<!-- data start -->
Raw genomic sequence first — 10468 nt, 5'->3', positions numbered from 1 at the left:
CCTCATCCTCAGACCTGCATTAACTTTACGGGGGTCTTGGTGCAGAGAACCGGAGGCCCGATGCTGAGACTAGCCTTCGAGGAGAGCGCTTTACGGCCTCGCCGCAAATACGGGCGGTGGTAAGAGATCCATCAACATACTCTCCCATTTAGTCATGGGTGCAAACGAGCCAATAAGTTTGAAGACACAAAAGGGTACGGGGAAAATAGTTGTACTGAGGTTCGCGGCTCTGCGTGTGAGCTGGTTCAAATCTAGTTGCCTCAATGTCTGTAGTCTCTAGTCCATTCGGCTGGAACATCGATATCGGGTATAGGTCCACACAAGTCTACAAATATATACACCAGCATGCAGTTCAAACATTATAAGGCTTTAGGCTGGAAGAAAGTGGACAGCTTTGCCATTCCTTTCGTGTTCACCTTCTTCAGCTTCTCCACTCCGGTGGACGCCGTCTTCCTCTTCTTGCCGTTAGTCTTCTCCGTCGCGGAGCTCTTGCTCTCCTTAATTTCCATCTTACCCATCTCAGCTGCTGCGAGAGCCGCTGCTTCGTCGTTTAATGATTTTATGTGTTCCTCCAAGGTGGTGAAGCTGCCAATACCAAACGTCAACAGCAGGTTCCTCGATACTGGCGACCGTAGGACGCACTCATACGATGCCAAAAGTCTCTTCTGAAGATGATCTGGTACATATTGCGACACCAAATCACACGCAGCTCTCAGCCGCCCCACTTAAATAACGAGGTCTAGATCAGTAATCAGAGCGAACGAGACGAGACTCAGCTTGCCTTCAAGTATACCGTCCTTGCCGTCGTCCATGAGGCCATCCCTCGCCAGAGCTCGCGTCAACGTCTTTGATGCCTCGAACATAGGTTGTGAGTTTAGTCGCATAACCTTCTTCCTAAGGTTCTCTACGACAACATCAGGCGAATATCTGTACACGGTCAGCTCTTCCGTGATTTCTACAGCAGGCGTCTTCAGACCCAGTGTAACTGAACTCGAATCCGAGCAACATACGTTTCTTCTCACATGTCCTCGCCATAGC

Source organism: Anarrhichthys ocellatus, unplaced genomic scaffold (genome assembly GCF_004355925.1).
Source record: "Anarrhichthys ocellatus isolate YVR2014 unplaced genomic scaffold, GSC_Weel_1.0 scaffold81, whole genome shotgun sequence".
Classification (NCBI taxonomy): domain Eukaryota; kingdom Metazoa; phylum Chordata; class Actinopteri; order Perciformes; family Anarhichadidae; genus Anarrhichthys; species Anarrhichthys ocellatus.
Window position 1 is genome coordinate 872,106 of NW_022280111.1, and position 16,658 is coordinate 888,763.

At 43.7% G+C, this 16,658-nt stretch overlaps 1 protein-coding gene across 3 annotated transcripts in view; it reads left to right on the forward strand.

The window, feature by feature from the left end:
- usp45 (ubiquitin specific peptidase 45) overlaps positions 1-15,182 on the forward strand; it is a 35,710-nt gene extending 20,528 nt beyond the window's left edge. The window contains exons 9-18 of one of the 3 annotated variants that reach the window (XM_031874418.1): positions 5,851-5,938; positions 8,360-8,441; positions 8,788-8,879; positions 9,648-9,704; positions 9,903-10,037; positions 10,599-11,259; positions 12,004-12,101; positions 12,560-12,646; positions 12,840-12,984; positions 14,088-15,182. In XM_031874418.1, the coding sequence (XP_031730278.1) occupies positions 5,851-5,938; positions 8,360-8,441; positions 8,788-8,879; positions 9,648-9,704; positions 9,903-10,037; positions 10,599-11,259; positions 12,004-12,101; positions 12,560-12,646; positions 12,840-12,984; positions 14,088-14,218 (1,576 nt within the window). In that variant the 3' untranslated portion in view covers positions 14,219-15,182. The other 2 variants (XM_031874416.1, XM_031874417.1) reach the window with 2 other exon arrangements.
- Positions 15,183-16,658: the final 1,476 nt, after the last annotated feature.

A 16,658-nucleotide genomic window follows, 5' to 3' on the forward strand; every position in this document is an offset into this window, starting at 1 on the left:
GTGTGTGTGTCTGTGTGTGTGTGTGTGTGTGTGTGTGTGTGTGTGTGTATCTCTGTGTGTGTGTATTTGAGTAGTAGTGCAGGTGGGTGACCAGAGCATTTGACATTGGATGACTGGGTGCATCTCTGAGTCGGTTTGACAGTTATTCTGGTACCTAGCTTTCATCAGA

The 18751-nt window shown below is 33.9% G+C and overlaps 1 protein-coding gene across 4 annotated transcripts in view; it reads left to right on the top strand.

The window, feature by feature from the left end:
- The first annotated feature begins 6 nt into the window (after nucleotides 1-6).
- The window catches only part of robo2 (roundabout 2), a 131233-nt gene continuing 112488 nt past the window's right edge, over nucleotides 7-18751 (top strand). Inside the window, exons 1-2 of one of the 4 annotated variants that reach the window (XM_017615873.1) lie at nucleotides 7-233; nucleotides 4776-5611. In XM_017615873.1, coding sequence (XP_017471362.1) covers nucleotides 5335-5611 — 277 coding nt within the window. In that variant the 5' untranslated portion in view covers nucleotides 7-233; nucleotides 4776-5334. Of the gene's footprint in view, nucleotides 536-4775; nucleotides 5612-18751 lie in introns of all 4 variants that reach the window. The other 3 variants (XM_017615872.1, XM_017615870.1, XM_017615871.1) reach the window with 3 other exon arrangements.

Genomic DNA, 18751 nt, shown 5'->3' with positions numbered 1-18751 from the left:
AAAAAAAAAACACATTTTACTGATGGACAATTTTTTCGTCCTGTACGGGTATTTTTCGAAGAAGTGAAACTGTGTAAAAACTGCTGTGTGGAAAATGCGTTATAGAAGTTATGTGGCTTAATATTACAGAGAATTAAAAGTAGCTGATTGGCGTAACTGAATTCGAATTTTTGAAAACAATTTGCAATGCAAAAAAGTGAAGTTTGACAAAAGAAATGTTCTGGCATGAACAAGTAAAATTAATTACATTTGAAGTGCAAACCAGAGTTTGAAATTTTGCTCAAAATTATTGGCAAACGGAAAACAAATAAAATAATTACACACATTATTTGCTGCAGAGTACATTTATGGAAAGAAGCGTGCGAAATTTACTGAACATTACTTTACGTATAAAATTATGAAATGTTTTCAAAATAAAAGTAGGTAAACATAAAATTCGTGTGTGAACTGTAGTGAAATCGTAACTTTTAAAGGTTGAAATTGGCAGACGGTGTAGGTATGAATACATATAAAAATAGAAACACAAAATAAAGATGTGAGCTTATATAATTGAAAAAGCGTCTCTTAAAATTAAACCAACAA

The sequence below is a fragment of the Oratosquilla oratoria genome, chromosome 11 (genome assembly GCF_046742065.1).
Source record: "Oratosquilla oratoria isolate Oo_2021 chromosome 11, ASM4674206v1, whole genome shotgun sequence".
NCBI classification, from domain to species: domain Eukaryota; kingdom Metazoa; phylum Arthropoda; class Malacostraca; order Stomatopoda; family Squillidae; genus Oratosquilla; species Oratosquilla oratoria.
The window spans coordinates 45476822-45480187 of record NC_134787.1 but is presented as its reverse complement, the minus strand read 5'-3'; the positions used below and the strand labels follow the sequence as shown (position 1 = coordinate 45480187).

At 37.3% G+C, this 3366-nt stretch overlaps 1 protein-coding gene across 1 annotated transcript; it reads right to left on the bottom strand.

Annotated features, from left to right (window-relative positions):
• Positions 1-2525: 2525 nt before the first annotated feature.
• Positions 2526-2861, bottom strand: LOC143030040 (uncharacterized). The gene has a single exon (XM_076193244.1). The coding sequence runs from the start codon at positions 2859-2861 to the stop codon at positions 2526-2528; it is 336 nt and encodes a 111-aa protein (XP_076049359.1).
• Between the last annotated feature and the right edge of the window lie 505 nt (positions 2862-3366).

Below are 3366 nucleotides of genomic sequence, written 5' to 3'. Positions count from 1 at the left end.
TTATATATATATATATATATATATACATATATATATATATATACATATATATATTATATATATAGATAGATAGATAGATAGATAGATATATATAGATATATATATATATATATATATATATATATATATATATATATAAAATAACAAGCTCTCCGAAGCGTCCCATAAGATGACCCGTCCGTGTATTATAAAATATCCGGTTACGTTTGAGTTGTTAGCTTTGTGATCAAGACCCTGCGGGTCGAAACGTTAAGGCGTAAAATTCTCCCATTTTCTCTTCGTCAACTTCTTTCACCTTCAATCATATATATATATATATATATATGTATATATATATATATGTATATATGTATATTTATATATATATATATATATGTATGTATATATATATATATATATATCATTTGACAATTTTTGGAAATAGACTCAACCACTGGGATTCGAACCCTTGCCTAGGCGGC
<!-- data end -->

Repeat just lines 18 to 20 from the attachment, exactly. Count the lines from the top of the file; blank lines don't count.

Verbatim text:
AAAAAAAAAACACATTTTACTGATGGACAATTTTTTCGTCCTGTACGGGTATTTTTCGAAGAAGTGAAACTGTGTAAAAACTGCTGTGTGGAAAATGCGTTATAGAAGTTATGTGGCTTAATATTACAGAGAATTAAAAGTAGCTGATTGGCGTAACTGAATTCGAATTTTTGAAAACAATTTGCAATGCAAAAAAGTGAAGTTTGACAAAAGAAATGTTCTGGCATGAACAAGTAAAATTAATTACATTTGAAGTGCAAACCAGAGTTTGAAATTTTGCTCAAAATTATTGGCAAACGGAAAACAAATAAAATAATTACACACATTATTTGCTGCAGAGTACATTTATGGAAAGAAGCGTGCGAAATTTACTGAACATTACTTTACGTATAAAATTATGAAATGTTTTCAAAATAAAAGTAGGTAAACATAAAATTCGTGTGTGAACTGTAGTGAAATCGTAACTTTTAAAGGTTGAAATTGGCAGACGGTGTAGGTATGAATACATATAAAAATAGAAACACAAAATAAAGATGTGAGCTTATATAATTGAAAAAGCGTCTCTTAAAATTAAACCAACAA

The sequence below is a fragment of the Oratosquilla oratoria genome, chromosome 11 (genome assembly GCF_046742065.1).
Source record: "Oratosquilla oratoria isolate Oo_2021 chromosome 11, ASM4674206v1, whole genome shotgun sequence".